You know the feeling: That tense sensation in your stomach, the heightened sense of awareness you have about everything going on around you, the slight fear or sense of dread?that's anxiety. Before your body feels the effects however, your brain is already at work. The National Institute of Mental Health guide to anxiety disorders also offers this description of the neurological processes at work:
Several parts of the brain are key actors in the production of fear and anxiety. Using brain imaging technology and neurochemical techniques, scientists have discovered that the amygdala and the hippocampus play significant roles in most anxiety disorders.
The amygdala is an almond-shaped structure deep in the brain that is believed to be a communications hub between the parts of the brain that process incoming sensory signals and the parts that interpret these signals. It can alert the rest of the brain that a threat is present and trigger a fear or anxiety response. The emotional memories stored in the central part of the amygdala may play a role in anxiety disorders involving very distinct fears, such as fears of dogs, spiders, or flying.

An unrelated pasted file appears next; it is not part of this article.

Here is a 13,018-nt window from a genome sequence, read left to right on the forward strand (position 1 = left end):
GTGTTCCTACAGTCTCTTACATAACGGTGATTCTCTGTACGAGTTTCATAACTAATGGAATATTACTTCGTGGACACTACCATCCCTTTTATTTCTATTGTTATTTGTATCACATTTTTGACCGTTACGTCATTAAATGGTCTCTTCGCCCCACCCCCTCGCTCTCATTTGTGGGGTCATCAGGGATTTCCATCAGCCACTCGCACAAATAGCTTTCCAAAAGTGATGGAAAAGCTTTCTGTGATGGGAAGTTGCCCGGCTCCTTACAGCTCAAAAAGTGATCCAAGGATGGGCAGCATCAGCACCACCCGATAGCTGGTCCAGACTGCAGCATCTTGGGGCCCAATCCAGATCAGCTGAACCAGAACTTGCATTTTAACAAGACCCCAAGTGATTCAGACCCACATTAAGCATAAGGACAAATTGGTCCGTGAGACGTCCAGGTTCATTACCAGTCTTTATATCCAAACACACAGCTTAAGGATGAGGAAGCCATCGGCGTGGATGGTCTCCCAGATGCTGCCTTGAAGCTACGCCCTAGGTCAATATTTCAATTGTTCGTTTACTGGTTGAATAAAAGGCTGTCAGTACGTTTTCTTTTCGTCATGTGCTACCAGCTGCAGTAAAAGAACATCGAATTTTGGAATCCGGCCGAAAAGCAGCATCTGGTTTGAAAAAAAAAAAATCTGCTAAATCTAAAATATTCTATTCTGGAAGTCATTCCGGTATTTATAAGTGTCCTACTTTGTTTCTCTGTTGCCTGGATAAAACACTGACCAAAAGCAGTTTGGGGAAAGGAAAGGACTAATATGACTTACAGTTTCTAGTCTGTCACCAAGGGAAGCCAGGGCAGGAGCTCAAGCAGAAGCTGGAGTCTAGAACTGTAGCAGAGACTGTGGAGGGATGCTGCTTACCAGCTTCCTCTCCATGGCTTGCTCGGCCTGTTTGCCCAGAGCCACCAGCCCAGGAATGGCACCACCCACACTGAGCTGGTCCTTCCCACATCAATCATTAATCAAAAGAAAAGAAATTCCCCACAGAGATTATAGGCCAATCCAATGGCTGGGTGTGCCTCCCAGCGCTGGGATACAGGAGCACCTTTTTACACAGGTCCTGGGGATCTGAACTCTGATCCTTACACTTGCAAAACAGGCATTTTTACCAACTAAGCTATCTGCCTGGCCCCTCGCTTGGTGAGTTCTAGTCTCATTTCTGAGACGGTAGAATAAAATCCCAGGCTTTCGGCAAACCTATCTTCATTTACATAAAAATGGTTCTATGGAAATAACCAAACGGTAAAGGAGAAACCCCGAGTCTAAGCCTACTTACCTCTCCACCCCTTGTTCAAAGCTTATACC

The feeling of anxiety is part of your body's stress response. Your fight or flight response is triggered, and your system is flooded with norephinephrine and cortisol. Both are designed to give you a boost to perception, reflexes, and speed in dangerous situations. They increase your heart rate, get more blood to your muscles, get more air into your lungs, and in general get you ready to deal with whatever threat is present. Your body turns its full attention to survival. Ideally, it all shuts down when the threat passes and your body goes back to normal.
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